Rapid recap: Kicking, miscues doom TCU in 31-23 Liberty Bowl loss to Georgia

TCU squandered a 16-7 first half lead en route to a 31-23 loss to Georgia in the AutoZone Liberty Bowl.

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It’s been a common theme this season for the TCU Horned Frogs to fall in contests where they were just a few botched plays away from emerging victorious. Alas, the Horned Frogs found themselves in that situation one final time this season in Memphis Friday, squandering a 16-7 first half lead en route to a 31-23 loss to Georgia in the AutoZone Liberty Bowl.

Kicker Brandon Hatfield, who had plenty of ups and down this season, found himself in a funk once again in the contest, missing two field goals and one extra point that cost the Frogs 7 points in the loss. Two promising drives ended in lost fumbles. And Kenny Hill, who recorded a team-high 100 rushing yards on the day, took a costly sack on third down just when the Frogs had a chance to go ahead late.

When it was all said and done, Kirby Smart’s Bulldogs were taking home some hardware while Gary Patterson’s squad faces a long offseason after a 6-7 finish in 2016. Here are some of takeaways from the latest game to slip away from the Frogs.

TCU has a kicker problem

It’s not really anything new for the kicking game to cost the Frogs a win this season. In week two, Ryan Graf had his potential game winning field goal against Arkansas blocked with just seconds left to play in regulation. In October, Brandon Hatfield could hardly sink one through the uprights in what turned out to be another overtime loss. And Friday afternoon in Memphis, Hatfield found himself struggling again. He sent a PAT attempt off the upright in the first quarter before missing a 41-yard attempt left later in the half when the Frogs led 16-7. The gut punch came in the fourth, when he missed a 47 yard attempt for a go-ahead field goal wide right, resulting in a turnover and ultimately another Georgia touchdown on the drive. Certainly Frog fans have been a bit spoiled over the past few seasons with former kicker Jaden Oberkrom’s talent, not to mention that Jonathan Song was intended to be the kicker for the Frogs this season prior to an injury before the season began. Nonetheless, TCU may need to invest in a new foot for next season if they intend to prevent close games from slipping away.

The turnovers and miscues came at the worst times

While the missed kicks Friday hurt, some ugly turnovers were equally damaging to the Frogs chances of pulling out the win in Memphis. Up 14-6, TCU had a chance to extend their lead in the closing minutes of the first half, but the opportunity was squandered when Hill fumbled in Georgia territory at the 44 yard line and the Bulldogs recovered. It was then seemingly déjà vu on the opening drive of the second half, as running back Kyle Hicks fumbled at the TCU 47 yard line, only for Georgia to recover en route to a touchdown for a 21-16 lead. And that’s how what potentially could have been a three-possession TCU lead turned into a deficit that ultimately doomed the Frogs. The final blow though may have been Kenny Hill’s inability to get rid of the ball on third and 10 late in the fourth quarter, getting sacked for a loss of 10 that ultimately set up Hatfield’s miss from 47 yards out. TCU would have a chance for a game tying drive down eight in the final minutes of the game, but Hill was unable to find his man on fourth down, turning the ball over to Georgia before they ran out the clock for the win.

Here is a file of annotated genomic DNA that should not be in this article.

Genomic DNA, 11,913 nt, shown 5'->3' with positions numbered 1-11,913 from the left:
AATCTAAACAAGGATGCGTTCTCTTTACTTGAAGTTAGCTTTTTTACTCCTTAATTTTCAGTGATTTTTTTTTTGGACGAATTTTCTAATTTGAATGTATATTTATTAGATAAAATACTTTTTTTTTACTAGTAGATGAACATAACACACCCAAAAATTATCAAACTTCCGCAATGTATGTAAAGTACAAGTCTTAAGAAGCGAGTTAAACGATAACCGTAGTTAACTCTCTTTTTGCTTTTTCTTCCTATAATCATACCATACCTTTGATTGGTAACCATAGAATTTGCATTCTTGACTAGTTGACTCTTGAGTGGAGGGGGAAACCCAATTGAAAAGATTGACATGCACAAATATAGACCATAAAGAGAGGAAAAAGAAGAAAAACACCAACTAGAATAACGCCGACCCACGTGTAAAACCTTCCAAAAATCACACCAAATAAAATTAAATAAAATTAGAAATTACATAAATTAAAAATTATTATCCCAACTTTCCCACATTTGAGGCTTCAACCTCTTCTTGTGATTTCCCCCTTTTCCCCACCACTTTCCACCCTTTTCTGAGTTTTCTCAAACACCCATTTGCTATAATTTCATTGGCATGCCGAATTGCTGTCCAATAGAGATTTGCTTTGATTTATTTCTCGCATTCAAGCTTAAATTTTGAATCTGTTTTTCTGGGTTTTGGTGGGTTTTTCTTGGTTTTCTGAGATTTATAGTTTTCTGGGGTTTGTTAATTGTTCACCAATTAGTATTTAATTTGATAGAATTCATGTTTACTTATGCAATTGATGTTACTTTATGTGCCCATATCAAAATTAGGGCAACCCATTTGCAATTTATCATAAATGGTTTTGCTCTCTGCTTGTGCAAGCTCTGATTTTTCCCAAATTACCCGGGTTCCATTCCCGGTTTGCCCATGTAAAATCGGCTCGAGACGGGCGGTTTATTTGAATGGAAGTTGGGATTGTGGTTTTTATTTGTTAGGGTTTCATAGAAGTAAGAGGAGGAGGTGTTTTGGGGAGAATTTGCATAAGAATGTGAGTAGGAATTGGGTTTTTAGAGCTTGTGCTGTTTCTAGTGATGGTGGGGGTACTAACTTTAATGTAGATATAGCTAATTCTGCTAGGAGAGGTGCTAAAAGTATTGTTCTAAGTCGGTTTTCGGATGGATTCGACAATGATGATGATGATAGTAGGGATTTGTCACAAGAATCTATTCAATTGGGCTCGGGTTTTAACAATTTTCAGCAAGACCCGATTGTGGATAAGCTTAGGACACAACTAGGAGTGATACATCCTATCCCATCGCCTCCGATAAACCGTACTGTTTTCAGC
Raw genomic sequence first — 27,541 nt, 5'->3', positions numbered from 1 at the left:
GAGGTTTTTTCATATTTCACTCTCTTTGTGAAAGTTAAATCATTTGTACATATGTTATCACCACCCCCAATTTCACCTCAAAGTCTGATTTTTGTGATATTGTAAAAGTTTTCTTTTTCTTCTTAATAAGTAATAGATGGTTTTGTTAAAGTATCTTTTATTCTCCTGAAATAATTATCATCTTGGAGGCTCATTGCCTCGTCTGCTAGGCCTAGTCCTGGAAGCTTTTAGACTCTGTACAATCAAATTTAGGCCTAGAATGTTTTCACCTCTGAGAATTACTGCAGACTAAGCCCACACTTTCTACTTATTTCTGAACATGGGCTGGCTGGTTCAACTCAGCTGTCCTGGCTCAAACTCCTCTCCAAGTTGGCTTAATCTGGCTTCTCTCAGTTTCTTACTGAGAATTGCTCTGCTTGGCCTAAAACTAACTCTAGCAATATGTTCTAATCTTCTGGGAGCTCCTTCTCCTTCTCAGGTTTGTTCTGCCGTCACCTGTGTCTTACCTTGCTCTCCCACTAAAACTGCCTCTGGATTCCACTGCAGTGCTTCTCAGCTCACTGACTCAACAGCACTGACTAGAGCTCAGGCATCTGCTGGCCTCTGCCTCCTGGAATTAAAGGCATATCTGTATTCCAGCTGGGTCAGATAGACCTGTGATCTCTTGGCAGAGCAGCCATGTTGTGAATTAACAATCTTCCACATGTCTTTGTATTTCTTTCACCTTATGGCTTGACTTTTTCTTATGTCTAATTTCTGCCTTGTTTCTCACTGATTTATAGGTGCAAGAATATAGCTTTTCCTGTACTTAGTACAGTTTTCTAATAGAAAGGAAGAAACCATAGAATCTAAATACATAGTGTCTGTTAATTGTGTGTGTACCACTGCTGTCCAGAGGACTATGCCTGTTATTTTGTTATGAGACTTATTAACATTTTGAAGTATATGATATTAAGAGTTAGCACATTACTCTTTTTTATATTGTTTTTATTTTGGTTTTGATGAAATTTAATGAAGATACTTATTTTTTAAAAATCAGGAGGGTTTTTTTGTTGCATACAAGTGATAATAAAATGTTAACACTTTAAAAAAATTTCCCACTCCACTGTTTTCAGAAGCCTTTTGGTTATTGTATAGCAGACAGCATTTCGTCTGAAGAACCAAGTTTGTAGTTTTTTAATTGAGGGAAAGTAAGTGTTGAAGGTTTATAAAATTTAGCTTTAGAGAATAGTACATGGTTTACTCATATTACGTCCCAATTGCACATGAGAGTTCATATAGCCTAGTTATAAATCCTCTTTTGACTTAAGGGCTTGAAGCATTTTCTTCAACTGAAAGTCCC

John Diarse has some impressive hands

There’s just something about that number 9 with TCU. After a relatively quiet regular season, LSU transfer John Diarse finally showed off his skills Friday, recording two touchdown receptions, including a spectacular one-handed leaping grab that gave the Frogs a 23-21 lead in the second half. It also just happened to be that the two touchdowns were his only two receptions of the day. Pretty efficient if you ask me. With still one more year of eligibility, look for him to be a playmaker in the upcoming 2017 campaign.

Can the tackling issues ever end?

More of the same old in this department. While the Frogs defense certainly shined at times, especially early on when it came to stopping Nick Chubb and the Georgia running game, TCU finished the season still unable to make seemingly routine tackles. Look no further than Jacob Eason’s pass to Georgia’s Sony Michel, as five TCU defenders missed tackles on what ended up as a 33 yard touchdown reception to make it a two-point game. That wasn’t the first time in the contest that bad tackling reared its ugly head in the contest either, as the Frogs missed several tackles on a 77 yard pass to Isaiah McKenzie that set up the opening score of the game for Georgia in the first quarter. If you’re at all curious about what Patterson will have his defense work on over the offseason, guess no more.

We’ve witnessed a rare sub-.500 season for the Frogs

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It’s not too often that we see a Gary Patterson led unit finish the season under. 500, but here we are with the Frogs ending the year 6-7 overall. That marks just the third time in the Patterson era that TCU recorded a losing season, the other two coming in 2013 (4-8) and 2004 (5-6). Of course the wide-spread success over the past sixteen seasons overshadows the low points, but this is certainly a year that TCU players and fans alike would prefer to quickly forget. They’ve been able to in the past, as the Frogs followed up the other two losing years with 11-1 and 12-1 records, respectively. Now we can only wonder if they can replicate that success next season.


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